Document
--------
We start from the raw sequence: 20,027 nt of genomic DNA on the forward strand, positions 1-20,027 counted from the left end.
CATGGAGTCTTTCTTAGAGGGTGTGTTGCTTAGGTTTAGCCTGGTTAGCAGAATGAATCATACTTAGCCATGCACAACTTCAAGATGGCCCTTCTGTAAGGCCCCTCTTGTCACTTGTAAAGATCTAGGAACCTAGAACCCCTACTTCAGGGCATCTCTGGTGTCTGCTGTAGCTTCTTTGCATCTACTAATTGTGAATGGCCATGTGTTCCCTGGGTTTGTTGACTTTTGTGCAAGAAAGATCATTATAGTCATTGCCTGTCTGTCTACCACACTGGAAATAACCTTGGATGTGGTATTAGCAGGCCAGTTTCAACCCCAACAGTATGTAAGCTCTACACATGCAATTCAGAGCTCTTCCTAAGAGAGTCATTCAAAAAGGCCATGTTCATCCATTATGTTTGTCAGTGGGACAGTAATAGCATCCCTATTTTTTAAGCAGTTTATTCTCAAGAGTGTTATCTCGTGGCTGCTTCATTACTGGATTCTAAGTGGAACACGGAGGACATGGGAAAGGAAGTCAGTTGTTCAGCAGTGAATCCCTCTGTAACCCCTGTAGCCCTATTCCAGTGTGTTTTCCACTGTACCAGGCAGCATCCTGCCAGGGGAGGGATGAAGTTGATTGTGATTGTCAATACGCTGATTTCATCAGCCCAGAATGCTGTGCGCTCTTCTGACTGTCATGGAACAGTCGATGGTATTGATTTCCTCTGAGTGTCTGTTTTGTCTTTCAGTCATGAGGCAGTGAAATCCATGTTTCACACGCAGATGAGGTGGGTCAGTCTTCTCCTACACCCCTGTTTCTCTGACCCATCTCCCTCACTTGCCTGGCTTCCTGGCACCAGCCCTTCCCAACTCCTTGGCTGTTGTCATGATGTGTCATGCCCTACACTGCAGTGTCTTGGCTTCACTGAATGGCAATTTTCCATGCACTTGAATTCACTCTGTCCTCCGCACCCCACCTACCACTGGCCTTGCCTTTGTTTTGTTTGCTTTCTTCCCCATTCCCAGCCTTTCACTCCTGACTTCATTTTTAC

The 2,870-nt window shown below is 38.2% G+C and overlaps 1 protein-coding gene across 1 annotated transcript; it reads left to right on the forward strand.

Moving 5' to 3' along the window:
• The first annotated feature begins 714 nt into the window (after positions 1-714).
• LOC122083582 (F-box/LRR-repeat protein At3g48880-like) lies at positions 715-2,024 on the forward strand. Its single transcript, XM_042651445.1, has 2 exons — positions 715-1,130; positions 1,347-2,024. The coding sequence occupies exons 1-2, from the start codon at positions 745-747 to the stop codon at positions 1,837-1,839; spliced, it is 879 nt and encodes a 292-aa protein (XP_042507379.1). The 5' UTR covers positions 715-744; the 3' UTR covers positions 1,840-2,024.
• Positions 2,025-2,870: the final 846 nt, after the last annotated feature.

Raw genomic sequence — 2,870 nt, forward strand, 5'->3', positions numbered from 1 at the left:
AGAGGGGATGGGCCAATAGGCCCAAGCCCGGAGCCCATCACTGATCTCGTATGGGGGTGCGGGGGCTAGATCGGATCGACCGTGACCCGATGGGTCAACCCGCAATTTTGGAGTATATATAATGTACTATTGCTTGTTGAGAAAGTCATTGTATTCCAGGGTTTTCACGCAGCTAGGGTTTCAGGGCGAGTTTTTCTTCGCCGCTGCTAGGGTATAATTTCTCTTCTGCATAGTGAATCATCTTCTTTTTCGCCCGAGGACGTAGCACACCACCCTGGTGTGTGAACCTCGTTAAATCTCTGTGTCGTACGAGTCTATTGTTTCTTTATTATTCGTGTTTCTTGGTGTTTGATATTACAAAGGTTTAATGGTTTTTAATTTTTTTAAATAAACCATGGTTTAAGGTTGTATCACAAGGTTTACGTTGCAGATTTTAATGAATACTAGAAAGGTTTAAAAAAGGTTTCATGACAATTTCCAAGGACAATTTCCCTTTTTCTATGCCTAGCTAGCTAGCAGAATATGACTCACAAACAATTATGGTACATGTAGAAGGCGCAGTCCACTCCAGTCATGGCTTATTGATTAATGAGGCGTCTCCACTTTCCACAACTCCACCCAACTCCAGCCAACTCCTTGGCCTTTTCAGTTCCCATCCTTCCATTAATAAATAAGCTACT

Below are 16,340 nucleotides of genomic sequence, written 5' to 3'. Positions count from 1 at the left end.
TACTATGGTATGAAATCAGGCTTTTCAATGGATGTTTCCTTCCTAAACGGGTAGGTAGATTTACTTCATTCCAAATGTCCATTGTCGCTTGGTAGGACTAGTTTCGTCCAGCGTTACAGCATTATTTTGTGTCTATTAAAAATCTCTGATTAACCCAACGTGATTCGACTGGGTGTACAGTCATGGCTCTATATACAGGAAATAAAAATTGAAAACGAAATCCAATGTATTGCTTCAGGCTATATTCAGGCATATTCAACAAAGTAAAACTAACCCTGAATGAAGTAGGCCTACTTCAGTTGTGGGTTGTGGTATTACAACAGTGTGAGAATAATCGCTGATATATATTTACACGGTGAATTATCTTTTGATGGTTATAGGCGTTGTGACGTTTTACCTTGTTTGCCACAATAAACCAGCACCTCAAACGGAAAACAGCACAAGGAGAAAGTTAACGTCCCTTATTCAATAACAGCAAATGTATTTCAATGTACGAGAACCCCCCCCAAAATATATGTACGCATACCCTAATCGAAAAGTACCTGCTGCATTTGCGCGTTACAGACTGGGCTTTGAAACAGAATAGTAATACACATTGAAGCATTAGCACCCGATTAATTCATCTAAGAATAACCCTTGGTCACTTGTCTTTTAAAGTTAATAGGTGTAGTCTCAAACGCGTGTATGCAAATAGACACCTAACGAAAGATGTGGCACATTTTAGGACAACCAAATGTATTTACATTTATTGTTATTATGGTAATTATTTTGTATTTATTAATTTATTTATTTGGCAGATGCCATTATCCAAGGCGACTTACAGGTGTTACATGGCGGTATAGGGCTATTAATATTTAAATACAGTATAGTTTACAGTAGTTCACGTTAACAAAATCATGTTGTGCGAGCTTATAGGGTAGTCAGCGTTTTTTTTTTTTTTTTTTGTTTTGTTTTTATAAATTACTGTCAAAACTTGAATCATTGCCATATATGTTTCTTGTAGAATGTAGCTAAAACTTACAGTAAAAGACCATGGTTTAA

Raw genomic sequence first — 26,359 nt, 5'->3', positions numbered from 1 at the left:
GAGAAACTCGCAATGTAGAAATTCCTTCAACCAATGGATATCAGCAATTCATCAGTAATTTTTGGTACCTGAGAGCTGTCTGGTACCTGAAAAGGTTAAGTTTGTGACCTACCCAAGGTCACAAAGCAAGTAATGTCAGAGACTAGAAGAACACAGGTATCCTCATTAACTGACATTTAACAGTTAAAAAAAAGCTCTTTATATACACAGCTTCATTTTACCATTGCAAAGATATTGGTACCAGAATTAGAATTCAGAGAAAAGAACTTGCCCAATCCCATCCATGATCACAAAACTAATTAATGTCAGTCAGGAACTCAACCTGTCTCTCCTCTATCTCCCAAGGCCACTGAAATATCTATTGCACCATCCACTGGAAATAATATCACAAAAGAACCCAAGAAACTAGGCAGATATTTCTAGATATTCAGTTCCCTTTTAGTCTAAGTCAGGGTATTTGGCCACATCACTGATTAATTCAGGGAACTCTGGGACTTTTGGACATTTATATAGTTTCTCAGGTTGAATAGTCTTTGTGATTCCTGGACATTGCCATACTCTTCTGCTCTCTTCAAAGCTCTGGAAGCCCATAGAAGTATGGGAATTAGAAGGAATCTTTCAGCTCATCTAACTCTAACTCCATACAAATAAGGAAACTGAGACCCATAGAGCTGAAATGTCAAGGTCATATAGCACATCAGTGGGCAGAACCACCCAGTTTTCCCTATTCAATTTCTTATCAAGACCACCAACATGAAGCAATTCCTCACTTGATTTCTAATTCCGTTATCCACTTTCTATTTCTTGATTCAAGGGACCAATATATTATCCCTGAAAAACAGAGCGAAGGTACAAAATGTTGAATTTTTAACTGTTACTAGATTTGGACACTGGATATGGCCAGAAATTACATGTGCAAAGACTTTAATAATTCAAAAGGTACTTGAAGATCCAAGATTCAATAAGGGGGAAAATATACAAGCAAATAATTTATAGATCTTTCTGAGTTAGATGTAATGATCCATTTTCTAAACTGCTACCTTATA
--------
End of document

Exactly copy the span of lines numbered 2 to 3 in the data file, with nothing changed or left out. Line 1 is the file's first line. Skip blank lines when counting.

CATGGAGTCTTTCTTAGAGGGTGTGTTGCTTAGGTTTAGCCTGGTTAGCAGAATGAATCATACTTAGCCATGCACAACTTCAAGATGGCCCTTCTGTAAGGCCCCTCTTGTCACTTGTAAAGATCTAGGAACCTAGAACCCCTACTTCAGGGCATCTCTGGTGTCTGCTGTAGCTTCTTTGCATCTACTAATTGTGAATGGCCATGTGTTCCCTGGGTTTGTTGACTTTTGTGCAAGAAAGATCATTATAGTCATTGCCTGTCTGTCTACCACACTGGAAATAACCTTGGATGTGGTATTAGCAGGCCAGTTTCAACCCCAACAGTATGTAAGCTCTACACATGCAATTCAGAGCTCTTCCTAAGAGAGTCATTCAAAAAGGCCATGTTCATCCATTATGTTTGTCAGTGGGACAGTAATAGCATCCCTATTTTTTAAGCAGTTTATTCTCAAGAGTGTTATCTCGTGGCTGCTTCATTACTGGATTCTAAGTGGAACACGGAGGACATGGGAAAGGAAGTCAGTTGTTCAGCAGTGAATCCCTCTGTAACCCCTGTAGCCCTATTCCAGTGTGTTTTCCACTGTACCAGGCAGCATCCTGCCAGGGGAGGGATGAAGTTGATTGTGATTGTCAATACGCTGATTTCATCAGCCCAGAATGCTGTGCGCTCTTCTGACTGTCATGGAACAGTCGATGGTATTGATTTCCTCTGAGTGTCTGTTTTGTCTTTCAGTCATGAGGCAGTGAAATCCATGTTTCACACGCAGATGAGGTGGGTCAGTCTTCTCCTACACCCCTGTTTCTCTGACCCATCTCCCTCACTTGCCTGGCTTCCTGGCACCAGCCCTTCCCAACTCCTTGGCTGTTGTCATGATGTGTCATGCCCTACACTGCAGTGTCTTGGCTTCACTGAATGGCAATTTTCCATGCACTTGAATTCACTCTGTCCTCCGCACCCCACCTACCACTGGCCTTGCCTTTGTTTTGTTTGCTTTCTTCCCCATTCCCAGCCTTTCACTCCTGACTTCATTTTTAC

The 2,870-nt window shown below is 38.2% G+C and overlaps 1 protein-coding gene across 1 annotated transcript; it reads left to right on the forward strand.